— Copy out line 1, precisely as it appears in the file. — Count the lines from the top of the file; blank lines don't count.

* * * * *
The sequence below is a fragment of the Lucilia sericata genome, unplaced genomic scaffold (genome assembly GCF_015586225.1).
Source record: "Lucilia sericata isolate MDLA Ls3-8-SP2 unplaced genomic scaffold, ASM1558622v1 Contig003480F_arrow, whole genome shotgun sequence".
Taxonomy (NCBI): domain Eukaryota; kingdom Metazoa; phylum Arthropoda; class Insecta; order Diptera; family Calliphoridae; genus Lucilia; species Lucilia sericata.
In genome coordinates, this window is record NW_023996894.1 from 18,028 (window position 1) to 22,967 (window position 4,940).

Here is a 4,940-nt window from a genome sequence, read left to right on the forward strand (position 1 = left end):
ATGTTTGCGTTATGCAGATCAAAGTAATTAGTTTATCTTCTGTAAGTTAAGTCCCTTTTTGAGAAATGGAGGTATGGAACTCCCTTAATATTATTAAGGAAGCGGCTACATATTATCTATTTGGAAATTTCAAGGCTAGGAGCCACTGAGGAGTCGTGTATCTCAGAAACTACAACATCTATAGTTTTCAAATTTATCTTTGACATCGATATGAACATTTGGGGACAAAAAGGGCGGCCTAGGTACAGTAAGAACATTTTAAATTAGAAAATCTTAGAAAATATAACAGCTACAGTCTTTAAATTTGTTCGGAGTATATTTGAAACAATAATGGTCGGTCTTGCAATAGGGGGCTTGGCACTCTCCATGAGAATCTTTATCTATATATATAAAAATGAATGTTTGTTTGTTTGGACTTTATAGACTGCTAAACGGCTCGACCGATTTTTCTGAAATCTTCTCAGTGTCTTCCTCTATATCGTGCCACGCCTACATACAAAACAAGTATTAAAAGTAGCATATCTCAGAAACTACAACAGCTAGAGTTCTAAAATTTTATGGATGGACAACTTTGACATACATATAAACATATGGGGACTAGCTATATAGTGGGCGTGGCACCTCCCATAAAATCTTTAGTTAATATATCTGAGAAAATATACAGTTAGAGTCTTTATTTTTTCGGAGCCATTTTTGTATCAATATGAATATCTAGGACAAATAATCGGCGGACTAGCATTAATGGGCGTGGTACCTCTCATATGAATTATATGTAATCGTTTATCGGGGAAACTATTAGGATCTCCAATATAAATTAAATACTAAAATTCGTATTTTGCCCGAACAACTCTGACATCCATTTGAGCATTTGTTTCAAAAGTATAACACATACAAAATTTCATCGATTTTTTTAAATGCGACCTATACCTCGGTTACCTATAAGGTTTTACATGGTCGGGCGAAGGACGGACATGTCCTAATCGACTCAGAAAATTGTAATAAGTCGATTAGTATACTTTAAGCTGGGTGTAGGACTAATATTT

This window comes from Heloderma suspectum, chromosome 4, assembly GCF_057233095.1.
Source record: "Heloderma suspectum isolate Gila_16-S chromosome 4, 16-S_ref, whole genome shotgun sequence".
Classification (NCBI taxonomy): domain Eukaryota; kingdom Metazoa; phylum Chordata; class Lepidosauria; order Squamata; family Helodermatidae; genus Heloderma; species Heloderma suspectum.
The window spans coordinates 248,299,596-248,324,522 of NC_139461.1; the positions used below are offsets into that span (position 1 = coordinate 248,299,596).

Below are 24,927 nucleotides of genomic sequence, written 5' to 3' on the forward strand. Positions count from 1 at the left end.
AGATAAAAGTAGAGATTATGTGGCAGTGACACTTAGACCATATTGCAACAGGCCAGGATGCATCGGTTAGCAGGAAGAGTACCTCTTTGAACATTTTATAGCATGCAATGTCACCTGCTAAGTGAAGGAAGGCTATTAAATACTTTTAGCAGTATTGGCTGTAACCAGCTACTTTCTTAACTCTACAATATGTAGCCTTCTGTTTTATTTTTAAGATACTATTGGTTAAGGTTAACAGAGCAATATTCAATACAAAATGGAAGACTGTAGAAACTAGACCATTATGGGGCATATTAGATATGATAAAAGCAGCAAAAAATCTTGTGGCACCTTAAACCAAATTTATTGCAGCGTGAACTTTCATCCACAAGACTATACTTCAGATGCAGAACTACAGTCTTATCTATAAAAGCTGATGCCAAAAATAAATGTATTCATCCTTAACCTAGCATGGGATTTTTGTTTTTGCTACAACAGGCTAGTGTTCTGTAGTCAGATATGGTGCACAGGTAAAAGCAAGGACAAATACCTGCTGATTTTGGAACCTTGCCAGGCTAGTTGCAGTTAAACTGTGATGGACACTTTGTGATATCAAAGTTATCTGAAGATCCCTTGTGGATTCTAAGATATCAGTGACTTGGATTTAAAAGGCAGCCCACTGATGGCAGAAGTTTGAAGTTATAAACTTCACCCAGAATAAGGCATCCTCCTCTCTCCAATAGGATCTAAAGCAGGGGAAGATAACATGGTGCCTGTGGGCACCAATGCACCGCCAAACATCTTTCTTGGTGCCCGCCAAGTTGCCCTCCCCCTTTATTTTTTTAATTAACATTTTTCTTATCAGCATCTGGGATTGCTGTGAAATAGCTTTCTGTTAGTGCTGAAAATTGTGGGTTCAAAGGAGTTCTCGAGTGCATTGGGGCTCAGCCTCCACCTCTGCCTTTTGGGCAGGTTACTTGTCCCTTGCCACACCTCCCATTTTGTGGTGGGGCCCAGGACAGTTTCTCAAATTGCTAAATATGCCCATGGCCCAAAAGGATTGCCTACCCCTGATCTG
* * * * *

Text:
The sequence below is a fragment of the Lucilia sericata genome, unplaced genomic scaffold (genome assembly GCF_015586225.1).